Theorem 2.1.

Suppose that the operator satisfies the following.

(S1) is increasing, is decreasing, and is decreasing.

(S2) There exist a constant and a function such that for each and , and

(S3)There exist such that , , and

(S4)There exists a constant such that, for all with ,

Then has a unique fixed point in , that is, .

Proof.

The proof is divided into 4 steps.

Step 1.

Let and

For each , there exists a nonnegative integer such that , that is, . Now, by (S2), we deduce, for all ,

Moreover, by (S3), we get

Hence, in the following proof, one can assume that in (S2) and (S3) without loss.

Step 2.

Fix . Then, there exists such that . Let

Then is an operator from to , and by (S4), is increasing in . Combining (S1)–(S3), we have

provided that . Moreover, it is easy to see that (2.8) holds when . Similarly, one can show that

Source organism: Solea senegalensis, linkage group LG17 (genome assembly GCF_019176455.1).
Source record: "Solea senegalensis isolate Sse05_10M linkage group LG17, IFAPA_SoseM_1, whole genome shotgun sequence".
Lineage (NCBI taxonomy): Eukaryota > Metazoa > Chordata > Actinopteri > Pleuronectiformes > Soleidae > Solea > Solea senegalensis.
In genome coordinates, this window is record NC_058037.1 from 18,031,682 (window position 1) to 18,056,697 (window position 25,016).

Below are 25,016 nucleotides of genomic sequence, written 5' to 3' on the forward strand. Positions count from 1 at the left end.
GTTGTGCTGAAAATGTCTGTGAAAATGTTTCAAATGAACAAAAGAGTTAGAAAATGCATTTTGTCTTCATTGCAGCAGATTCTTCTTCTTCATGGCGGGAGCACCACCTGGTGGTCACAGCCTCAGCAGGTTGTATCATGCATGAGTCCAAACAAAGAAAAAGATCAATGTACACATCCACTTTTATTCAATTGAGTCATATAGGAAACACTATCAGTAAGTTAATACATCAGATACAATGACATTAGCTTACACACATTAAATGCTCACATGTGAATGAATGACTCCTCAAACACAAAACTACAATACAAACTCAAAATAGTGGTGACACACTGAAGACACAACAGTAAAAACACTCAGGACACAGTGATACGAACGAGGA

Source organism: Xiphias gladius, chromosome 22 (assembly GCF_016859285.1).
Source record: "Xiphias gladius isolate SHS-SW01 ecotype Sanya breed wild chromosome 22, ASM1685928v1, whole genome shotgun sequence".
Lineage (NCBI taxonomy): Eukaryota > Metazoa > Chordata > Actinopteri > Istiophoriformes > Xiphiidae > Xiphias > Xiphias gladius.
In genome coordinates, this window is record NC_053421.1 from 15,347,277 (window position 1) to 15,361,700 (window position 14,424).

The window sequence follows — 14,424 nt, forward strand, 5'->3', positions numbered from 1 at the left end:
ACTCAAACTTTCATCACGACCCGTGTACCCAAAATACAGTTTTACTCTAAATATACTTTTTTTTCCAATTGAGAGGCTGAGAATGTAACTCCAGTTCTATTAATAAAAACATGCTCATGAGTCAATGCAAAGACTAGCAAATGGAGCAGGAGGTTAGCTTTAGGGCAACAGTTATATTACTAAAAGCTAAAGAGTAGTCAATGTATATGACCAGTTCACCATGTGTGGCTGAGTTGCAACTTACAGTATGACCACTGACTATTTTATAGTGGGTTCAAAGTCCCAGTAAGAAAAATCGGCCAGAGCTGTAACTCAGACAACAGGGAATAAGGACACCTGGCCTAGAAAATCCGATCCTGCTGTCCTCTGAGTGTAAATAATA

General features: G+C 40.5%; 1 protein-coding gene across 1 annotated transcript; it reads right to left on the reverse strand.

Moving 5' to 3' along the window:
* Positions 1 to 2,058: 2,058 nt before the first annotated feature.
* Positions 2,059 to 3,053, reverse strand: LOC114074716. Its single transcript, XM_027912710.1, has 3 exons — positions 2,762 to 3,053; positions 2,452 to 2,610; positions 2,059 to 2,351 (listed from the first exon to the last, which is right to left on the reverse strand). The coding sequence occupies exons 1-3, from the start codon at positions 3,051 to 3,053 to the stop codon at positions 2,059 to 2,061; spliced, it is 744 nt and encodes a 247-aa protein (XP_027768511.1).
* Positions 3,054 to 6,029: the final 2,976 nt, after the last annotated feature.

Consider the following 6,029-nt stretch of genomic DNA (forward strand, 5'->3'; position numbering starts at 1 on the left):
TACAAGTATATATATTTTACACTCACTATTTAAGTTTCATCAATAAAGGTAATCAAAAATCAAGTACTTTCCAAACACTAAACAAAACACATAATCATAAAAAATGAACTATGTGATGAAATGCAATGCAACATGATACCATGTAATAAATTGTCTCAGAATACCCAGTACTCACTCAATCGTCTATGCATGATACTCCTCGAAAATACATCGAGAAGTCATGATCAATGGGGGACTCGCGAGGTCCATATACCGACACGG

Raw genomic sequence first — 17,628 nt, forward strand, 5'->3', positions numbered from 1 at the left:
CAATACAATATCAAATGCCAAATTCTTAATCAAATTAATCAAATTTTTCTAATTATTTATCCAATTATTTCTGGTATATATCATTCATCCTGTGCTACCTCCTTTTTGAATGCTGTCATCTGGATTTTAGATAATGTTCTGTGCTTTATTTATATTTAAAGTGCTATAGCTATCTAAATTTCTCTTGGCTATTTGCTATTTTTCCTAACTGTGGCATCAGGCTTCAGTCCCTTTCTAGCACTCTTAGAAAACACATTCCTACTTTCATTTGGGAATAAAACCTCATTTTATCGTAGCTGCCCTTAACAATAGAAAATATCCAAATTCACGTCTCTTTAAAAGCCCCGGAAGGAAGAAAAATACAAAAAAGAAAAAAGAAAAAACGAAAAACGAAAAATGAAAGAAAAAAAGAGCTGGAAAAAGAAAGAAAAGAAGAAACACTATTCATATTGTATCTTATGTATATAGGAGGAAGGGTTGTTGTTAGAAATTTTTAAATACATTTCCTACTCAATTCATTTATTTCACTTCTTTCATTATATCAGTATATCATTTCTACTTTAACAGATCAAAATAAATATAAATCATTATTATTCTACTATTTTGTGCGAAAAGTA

Then, it follows that

Let

Then, using arguments similar to those in the proof of [7, Theorem ], one can show that has a unique fixed point in , and

We claim that is the unique fixed point of in . In fact, let be a fixed point of in , and such that . By the above proof, has a unique fixed point in , which means that . In addition, it follows from

that .

Step 3.

By Step 2, we can define an operator by

Let with and with . Denote by the corresponding sequences in the proof of Step 2. Then

Next, by induction and being increasing, one can show that for all . So

that is, . Thus, is increasing. By a similar method, one can prove that is decreasing. On the other hand, by (S3), for and ,

Let , and

By choosing in Step 1, we get . Then

As is increasing and is decreasing, it follows immediately that

Next, by making some needed modifications in the proof of [3, Theorem ], one can show that has a fixed point . Suppose that is a fixed point of . It follows from the definition of and that for all . Then, by the normality of , we get . So is the unique fixed point of in .

Step 4.

By Steps 2 and 3, we get

Let such that . Then it follows from Step 2 that , that is, is a fixed point of in . Thus, by Step 3, , which means that is the unique fixed point of in .

Remark 2.2.

Compared with [7,Remark ], the nonlinear operator in Theorem 2.1 is more general, and so Theorem 2.1 may have a wider range of applications.